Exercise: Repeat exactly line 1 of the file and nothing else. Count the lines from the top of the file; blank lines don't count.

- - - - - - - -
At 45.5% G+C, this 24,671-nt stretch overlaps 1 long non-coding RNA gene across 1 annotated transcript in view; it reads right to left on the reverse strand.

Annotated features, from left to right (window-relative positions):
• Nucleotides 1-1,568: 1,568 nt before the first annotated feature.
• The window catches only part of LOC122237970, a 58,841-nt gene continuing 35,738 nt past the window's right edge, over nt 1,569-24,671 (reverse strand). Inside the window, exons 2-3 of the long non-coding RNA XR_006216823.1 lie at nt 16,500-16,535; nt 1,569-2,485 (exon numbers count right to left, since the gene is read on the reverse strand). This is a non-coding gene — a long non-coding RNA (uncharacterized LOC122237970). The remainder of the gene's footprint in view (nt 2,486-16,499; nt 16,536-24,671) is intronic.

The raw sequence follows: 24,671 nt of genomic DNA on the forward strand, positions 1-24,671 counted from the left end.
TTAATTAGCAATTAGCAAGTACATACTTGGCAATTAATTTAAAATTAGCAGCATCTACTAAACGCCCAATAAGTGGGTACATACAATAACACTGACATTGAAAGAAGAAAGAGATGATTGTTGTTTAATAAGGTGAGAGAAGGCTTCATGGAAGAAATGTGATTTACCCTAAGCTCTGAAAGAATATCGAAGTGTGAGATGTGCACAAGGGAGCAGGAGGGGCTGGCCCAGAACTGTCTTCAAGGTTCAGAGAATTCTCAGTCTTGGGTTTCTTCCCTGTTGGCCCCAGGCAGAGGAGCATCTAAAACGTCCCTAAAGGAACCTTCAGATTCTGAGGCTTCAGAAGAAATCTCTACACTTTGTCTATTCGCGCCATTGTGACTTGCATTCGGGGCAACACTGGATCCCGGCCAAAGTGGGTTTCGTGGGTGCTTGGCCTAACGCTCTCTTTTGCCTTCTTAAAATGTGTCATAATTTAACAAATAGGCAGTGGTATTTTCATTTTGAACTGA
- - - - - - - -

At 45.5% G+C, this 24,671-nt stretch overlaps 1 long non-coding RNA gene across 1 annotated transcript in view; it reads right to left on the reverse strand.